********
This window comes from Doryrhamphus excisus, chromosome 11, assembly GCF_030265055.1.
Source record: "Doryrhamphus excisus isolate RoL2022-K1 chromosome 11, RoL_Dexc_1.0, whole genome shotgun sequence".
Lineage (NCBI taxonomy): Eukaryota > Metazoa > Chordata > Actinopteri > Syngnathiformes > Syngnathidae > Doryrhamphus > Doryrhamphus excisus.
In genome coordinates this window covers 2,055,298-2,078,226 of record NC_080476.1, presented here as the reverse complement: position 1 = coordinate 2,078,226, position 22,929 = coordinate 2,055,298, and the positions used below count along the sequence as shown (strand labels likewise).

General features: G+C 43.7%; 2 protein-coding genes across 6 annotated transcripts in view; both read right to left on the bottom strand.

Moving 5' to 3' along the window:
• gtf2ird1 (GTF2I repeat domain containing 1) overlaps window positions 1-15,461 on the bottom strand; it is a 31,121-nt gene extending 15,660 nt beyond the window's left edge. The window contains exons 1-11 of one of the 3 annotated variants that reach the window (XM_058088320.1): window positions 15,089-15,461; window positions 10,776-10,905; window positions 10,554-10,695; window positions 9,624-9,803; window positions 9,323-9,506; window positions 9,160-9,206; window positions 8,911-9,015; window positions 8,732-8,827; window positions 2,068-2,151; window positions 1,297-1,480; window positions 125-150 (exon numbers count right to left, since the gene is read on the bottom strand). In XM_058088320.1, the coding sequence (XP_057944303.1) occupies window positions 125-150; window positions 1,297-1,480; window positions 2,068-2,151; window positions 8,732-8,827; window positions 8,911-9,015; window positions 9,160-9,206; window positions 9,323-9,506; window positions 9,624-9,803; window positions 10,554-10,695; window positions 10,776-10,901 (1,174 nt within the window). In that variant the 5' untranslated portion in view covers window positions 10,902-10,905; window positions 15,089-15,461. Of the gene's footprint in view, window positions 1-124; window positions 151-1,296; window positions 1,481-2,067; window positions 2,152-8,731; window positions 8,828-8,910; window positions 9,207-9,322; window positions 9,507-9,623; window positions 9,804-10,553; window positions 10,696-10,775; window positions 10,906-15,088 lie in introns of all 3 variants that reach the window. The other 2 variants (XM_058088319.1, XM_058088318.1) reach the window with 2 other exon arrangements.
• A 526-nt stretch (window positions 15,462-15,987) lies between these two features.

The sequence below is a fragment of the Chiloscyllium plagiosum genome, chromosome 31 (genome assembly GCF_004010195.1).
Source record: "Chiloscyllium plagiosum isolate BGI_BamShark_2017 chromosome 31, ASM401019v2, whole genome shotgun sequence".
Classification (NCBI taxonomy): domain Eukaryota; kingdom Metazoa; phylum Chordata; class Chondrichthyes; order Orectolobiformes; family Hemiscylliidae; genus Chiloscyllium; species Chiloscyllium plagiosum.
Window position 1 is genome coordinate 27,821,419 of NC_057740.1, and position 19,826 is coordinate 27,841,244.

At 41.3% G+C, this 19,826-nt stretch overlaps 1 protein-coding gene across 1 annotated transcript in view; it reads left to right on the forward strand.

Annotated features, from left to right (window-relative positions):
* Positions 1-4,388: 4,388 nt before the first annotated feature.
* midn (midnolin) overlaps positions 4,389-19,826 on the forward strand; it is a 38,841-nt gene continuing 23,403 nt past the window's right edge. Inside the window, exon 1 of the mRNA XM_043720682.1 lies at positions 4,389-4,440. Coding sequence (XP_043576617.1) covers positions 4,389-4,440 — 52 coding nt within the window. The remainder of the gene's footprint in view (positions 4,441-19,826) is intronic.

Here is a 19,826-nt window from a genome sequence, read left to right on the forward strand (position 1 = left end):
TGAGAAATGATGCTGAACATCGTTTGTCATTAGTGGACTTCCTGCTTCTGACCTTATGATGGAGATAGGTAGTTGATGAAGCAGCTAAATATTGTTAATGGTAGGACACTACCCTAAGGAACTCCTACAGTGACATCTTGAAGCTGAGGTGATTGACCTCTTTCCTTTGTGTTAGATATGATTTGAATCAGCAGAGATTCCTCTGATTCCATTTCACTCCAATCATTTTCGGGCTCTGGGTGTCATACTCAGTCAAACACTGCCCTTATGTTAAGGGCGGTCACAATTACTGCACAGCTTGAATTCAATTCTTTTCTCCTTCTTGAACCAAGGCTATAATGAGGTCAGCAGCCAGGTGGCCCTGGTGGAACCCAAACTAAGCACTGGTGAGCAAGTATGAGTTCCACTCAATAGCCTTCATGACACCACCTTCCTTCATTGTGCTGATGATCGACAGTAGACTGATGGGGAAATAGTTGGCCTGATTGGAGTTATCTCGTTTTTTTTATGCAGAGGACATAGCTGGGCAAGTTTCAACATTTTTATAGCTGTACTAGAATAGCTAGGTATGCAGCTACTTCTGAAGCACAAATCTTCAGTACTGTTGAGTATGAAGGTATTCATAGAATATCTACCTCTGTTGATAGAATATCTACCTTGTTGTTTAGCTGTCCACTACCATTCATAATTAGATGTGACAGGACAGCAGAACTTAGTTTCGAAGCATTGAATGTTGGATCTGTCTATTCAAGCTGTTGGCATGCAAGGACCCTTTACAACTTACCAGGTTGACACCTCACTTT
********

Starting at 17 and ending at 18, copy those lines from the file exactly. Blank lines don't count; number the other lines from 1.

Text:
Here is a 19,826-nt window from a genome sequence, read left to right on the forward strand (position 1 = left end):
TGAGAAATGATGCTGAACATCGTTTGTCATTAGTGGACTTCCTGCTTCTGACCTTATGATGGAGATAGGTAGTTGATGAAGCAGCTAAATATTGTTAATGGTAGGACACTACCCTAAGGAACTCCTACAGTGACATCTTGAAGCTGAGGTGATTGACCTCTTTCCTTTGTGTTAGATATGATTTGAATCAGCAGAGATTCCTCTGATTCCATTTCACTCCAATCATTTTCGGGCTCTGGGTGTCATACTCAGTCAAACACTGCCCTTATGTTAAGGGCGGTCACAATTACTGCACAGCTTGAATTCAATTCTTTTCTCCTTCTTGAACCAAGGCTATAATGAGGTCAGCAGCCAGGTGGCCCTGGTGGAACCCAAACTAAGCACTGGTGAGCAAGTATGAGTTCCACTCAATAGCCTTCATGACACCACCTTCCTTCATTGTGCTGATGATCGACAGTAGACTGATGGGGAAATAGTTGGCCTGATTGGAGTTATCTCGTTTTTTTTATGCAGAGGACATAGCTGGGCAAGTTTCAACATTTTTATAGCTGTACTAGAATAGCTAGGTATGCAGCTACTTCTGAAGCACAAATCTTCAGTACTGTTGAGTATGAAGGTATTCATAGAATATCTACCTCTGTTGATAGAATATCTACCTTGTTGTTTAGCTGTCCACTACCATTCATAATTAGATGTGACAGGACAGCAGAACTTAGTTTCGAAGCATTGAATGTTGGATCTGTCTATTCAAGCTGTTGGCATGCAAGGACCCTTTACAACTTACCAGGTTGACACCTCACTTT